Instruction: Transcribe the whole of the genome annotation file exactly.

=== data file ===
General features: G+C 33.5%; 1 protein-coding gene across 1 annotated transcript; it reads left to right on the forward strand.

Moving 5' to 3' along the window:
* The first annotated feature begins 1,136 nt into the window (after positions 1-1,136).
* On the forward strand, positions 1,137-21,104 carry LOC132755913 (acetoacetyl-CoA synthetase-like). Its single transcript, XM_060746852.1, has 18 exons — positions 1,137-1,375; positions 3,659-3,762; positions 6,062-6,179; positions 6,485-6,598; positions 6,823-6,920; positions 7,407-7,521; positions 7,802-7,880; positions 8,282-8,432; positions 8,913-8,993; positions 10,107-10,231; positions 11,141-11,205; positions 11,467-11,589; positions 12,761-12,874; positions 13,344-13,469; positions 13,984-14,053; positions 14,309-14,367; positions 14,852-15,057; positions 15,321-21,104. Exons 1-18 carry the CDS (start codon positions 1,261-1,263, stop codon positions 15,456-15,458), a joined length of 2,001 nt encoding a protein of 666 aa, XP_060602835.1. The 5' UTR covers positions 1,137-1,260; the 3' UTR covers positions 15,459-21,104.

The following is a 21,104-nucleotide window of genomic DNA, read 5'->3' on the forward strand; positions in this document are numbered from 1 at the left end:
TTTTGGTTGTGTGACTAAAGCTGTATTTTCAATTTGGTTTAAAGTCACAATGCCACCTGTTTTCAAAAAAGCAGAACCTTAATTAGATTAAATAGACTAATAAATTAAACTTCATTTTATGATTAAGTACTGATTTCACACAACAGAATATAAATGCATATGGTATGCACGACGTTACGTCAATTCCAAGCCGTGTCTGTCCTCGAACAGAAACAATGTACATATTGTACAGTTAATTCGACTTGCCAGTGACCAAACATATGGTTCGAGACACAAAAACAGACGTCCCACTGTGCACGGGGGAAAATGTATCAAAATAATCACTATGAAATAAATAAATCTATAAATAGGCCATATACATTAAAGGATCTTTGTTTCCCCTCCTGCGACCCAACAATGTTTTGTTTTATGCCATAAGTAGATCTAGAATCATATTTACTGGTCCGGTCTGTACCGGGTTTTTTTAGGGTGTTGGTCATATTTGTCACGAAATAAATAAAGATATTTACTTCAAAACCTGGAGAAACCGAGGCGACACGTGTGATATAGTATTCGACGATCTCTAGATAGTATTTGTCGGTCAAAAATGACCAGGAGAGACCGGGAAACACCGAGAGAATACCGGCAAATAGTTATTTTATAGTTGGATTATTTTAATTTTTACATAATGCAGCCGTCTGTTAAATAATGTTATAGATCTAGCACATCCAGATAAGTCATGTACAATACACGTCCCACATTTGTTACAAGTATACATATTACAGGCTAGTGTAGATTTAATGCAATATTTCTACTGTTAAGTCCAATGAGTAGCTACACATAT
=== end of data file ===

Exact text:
General features: G+C 33.5%; 1 protein-coding gene across 1 annotated transcript; it reads left to right on the forward strand.

Moving 5' to 3' along the window:
* The first annotated feature begins 1,136 nt into the window (after positions 1-1,136).
* On the forward strand, positions 1,137-21,104 carry LOC132755913 (acetoacetyl-CoA synthetase-like). Its single transcript, XM_060746852.1, has 18 exons — positions 1,137-1,375; positions 3,659-3,762; positions 6,062-6,179; positions 6,485-6,598; positions 6,823-6,920; positions 7,407-7,521; positions 7,802-7,880; positions 8,282-8,432; positions 8,913-8,993; positions 10,107-10,231; positions 11,141-11,205; positions 11,467-11,589; positions 12,761-12,874; positions 13,344-13,469; positions 13,984-14,053; positions 14,309-14,367; positions 14,852-15,057; positions 15,321-21,104. Exons 1-18 carry the CDS (start codon positions 1,261-1,263, stop codon positions 15,456-15,458), a joined length of 2,001 nt encoding a protein of 666 aa, XP_060602835.1. The 5' UTR covers positions 1,137-1,260; the 3' UTR covers positions 15,459-21,104.

The following is a 21,104-nucleotide window of genomic DNA, read 5'->3' on the forward strand; positions in this document are numbered from 1 at the left end:
TTTTGGTTGTGTGACTAAAGCTGTATTTTCAATTTGGTTTAAAGTCACAATGCCACCTGTTTTCAAAAAAGCAGAACCTTAATTAGATTAAATAGACTAATAAATTAAACTTCATTTTATGATTAAGTACTGATTTCACACAACAGAATATAAATGCATATGGTATGCACGACGTTACGTCAATTCCAAGCCGTGTCTGTCCTCGAACAGAAACAATGTACATATTGTACAGTTAATTCGACTTGCCAGTGACCAAACATATGGTTCGAGACACAAAAACAGACGTCCCACTGTGCACGGGGGAAAATGTATCAAAATAATCACTATGAAATAAATAAATCTATAAATAGGCCATATACATTAAAGGATCTTTGTTTCCCCTCCTGCGACCCAACAATGTTTTGTTTTATGCCATAAGTAGATCTAGAATCATATTTACTGGTCCGGTCTGTACCGGGTTTTTTTAGGGTGTTGGTCATATTTGTCACGAAATAAATAAAGATATTTACTTCAAAACCTGGAGAAACCGAGGCGACACGTGTGATATAGTATTCGACGATCTCTAGATAGTATTTGTCGGTCAAAAATGACCAGGAGAGACCGGGAAACACCGAGAGAATACCGGCAAATAGTTATTTTATAGTTGGATTATTTTAATTTTTACATAATGCAGCCGTCTGTTAAATAATGTTATAGATCTAGCACATCCAGATAAGTCATGTACAATACACGTCCCACATTTGTTACAAGTATACATATTACAGGCTAGTGTAGATTTAATGCAATATTTCTACTGTTAAGTCCAATGAGTAGCTACACATAT